GDPR /RGPD (Portugal) Forms friendly

Good Morning

After being Friday in a long day of training about GDPR, there are some changes that I have to do at some customer sites.

So I’m asking for your help in forms:
Now they may only be submitted if they choose to accept the terms and conditions. And additionally accept that the form contains personal information and that we will use the information only for this purpose that the form asks.

Is there any way to put a validation box or more mandatory that if they not validate the box they cannot submit the form?

Thank you

Unfortunately, The check box option is one of the only form fields in Blocs that cannot be set to required. If it could, you would just add a checkbox and make it required. This way, if it isn’t checked, the form won’t submit. Hopefully, the developers will add this small function in the near future, but for the time being, it isn’t there. A temporary workaround would be to open the HTML file of the form page after export, and add the “required” attribute to the checkbox field manually.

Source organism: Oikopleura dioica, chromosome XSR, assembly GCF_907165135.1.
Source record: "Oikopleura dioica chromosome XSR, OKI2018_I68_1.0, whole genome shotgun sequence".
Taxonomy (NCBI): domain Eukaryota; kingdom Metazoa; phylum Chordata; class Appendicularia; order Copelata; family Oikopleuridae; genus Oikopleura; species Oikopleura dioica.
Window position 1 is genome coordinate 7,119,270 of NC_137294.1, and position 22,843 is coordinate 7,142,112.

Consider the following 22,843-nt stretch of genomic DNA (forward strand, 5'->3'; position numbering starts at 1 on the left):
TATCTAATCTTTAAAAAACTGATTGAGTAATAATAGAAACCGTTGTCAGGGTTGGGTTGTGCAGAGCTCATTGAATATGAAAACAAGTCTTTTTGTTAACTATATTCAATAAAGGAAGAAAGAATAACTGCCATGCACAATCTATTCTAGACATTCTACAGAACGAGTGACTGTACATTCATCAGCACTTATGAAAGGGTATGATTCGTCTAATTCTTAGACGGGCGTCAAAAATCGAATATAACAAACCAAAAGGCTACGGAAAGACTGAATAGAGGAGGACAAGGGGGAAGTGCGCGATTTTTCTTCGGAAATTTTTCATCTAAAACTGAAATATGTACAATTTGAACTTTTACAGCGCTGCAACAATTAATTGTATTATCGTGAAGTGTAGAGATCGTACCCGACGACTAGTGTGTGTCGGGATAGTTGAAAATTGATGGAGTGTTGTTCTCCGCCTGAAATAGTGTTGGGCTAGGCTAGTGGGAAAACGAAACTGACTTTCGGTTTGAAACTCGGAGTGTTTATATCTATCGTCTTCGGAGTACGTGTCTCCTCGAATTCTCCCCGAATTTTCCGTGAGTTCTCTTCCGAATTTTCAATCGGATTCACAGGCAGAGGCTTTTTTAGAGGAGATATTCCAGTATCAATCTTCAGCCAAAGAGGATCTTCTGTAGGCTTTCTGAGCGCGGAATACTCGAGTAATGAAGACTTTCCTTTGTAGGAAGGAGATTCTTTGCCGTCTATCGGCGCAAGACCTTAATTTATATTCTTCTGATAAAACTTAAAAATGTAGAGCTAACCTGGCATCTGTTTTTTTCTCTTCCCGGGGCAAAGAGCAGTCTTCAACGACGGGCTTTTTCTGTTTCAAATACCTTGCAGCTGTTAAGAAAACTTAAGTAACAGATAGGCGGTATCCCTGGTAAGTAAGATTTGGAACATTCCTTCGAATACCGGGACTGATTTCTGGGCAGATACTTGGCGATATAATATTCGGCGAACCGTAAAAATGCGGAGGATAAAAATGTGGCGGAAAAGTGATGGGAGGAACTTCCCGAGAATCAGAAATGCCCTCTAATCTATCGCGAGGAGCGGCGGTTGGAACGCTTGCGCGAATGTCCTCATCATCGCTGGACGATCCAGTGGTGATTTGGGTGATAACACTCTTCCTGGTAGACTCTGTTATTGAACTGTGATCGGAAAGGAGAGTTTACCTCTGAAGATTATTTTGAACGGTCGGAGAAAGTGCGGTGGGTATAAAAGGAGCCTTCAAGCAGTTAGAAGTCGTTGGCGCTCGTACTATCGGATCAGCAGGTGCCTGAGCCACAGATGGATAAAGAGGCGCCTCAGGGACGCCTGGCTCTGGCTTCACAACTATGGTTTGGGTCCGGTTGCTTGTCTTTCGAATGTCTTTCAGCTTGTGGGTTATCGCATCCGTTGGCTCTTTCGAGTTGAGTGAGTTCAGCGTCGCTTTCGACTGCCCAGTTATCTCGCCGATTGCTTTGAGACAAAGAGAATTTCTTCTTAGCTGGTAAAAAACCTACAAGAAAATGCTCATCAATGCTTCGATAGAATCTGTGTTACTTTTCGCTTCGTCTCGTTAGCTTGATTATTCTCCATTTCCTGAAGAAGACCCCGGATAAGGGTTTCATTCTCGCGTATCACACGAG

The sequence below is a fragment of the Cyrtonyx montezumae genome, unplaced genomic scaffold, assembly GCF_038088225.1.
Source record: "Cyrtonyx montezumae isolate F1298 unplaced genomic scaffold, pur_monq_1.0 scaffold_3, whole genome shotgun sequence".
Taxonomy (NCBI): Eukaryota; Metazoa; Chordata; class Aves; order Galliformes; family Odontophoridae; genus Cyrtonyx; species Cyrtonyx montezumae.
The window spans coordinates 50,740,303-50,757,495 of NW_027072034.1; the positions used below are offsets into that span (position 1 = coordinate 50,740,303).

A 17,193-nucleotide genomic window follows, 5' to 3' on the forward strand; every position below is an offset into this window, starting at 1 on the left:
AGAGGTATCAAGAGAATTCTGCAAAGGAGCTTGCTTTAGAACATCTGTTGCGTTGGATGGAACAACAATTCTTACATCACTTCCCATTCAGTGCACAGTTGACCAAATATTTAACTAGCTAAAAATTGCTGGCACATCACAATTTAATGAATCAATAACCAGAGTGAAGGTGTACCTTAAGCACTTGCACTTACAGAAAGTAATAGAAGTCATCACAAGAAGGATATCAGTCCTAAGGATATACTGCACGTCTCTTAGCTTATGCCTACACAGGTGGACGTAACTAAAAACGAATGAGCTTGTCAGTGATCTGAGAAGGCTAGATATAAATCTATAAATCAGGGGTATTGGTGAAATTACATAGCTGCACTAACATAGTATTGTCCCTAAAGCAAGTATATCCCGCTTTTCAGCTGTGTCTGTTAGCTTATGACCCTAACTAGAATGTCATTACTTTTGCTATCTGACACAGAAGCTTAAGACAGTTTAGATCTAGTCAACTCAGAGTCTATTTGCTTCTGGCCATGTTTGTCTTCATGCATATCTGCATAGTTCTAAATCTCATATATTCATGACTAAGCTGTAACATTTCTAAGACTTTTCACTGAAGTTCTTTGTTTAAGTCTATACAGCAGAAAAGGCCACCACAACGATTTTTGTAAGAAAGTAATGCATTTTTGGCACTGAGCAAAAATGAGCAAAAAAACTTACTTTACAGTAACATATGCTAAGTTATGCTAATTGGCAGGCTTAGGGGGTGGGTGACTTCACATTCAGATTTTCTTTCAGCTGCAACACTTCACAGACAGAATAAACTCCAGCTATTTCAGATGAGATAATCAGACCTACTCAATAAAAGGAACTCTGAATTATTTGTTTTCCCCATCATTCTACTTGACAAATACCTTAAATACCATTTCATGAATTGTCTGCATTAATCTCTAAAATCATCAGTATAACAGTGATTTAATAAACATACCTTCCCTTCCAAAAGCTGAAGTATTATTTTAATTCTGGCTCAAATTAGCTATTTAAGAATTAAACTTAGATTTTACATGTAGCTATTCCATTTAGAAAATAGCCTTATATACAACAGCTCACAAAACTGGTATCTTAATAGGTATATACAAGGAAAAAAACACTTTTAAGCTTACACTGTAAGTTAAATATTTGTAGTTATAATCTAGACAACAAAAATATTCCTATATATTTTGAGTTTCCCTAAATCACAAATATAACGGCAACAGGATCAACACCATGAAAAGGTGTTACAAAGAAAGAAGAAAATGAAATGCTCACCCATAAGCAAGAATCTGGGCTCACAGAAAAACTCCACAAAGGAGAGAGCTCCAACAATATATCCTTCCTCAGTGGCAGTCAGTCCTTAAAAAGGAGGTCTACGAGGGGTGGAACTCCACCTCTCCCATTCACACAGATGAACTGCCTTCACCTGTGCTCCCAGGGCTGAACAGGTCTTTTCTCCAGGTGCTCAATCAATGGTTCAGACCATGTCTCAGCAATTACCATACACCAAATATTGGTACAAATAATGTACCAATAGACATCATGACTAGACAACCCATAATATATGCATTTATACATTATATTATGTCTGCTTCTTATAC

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@Norm, mee too I would be very happy if you could add this in the next release.

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The changes with GDRP are really causing headaches, but I wonder if we are making life too difficult for ourselves in many cases, since I gather it mainly relates to large companies with over 250 employees. In terms of web design do we really have to jump through all these hoops when building websites for companies with half a dozen employees at most? Is every individual out there expected to rebuild their sites just in case somebody sends them an email?

I think we may be reading too much into the regulations. For most website owners, there is very little to worry about. Clearly, if someone sends you an email, even via an online form, they are expecting the site owner to respond in some way or another. What is important is what you do after receiving a form enquiry. If the intention is to store the enquirer’s data for future marketing of goods and services, then you may well have to be aware of the regulations and ensure you don’t breach them.